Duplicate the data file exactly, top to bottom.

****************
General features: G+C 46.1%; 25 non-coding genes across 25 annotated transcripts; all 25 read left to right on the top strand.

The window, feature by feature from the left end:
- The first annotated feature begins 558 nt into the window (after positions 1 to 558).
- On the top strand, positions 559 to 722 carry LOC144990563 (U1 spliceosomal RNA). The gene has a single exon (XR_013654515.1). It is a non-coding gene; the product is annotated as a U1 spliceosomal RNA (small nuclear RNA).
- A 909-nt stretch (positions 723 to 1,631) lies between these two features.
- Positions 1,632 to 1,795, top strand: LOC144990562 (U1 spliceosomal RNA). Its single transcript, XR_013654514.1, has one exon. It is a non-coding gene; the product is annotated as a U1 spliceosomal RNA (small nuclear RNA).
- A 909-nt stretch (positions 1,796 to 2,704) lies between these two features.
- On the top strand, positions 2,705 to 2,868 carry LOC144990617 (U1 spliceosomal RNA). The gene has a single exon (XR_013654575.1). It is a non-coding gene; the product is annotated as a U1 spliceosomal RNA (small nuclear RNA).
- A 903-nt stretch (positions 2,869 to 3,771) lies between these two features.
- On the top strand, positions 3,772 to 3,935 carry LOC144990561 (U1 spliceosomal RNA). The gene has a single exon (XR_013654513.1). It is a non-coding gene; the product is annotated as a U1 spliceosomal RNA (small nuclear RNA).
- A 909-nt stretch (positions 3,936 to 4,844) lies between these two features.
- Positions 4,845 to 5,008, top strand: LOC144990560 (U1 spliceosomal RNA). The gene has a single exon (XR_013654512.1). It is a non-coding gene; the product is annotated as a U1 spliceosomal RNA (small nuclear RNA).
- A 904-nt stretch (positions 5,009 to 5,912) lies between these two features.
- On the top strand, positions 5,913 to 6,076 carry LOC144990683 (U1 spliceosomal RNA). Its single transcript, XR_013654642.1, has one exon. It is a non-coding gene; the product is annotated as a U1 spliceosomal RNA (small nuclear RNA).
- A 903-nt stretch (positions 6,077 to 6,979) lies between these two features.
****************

General features: G+C 46.1%; 25 non-coding genes across 25 annotated transcripts; all 25 read left to right on the top strand.

The window, feature by feature from the left end:
- The first annotated feature begins 558 nt into the window (after positions 1 to 558).
- On the top strand, positions 559 to 722 carry LOC144990563 (U1 spliceosomal RNA). The gene has a single exon (XR_013654515.1). It is a non-coding gene; the product is annotated as a U1 spliceosomal RNA (small nuclear RNA).
- A 909-nt stretch (positions 723 to 1,631) lies between these two features.
- Positions 1,632 to 1,795, top strand: LOC144990562 (U1 spliceosomal RNA). Its single transcript, XR_013654514.1, has one exon. It is a non-coding gene; the product is annotated as a U1 spliceosomal RNA (small nuclear RNA).
- A 909-nt stretch (positions 1,796 to 2,704) lies between these two features.
- On the top strand, positions 2,705 to 2,868 carry LOC144990617 (U1 spliceosomal RNA). The gene has a single exon (XR_013654575.1). It is a non-coding gene; the product is annotated as a U1 spliceosomal RNA (small nuclear RNA).
- A 903-nt stretch (positions 2,869 to 3,771) lies between these two features.
- On the top strand, positions 3,772 to 3,935 carry LOC144990561 (U1 spliceosomal RNA). The gene has a single exon (XR_013654513.1). It is a non-coding gene; the product is annotated as a U1 spliceosomal RNA (small nuclear RNA).
- A 909-nt stretch (positions 3,936 to 4,844) lies between these two features.
- Positions 4,845 to 5,008, top strand: LOC144990560 (U1 spliceosomal RNA). The gene has a single exon (XR_013654512.1). It is a non-coding gene; the product is annotated as a U1 spliceosomal RNA (small nuclear RNA).
- A 904-nt stretch (positions 5,009 to 5,912) lies between these two features.
- On the top strand, positions 5,913 to 6,076 carry LOC144990683 (U1 spliceosomal RNA). Its single transcript, XR_013654642.1, has one exon. It is a non-coding gene; the product is annotated as a U1 spliceosomal RNA (small nuclear RNA).
- A 903-nt stretch (positions 6,077 to 6,979) lies between these two features.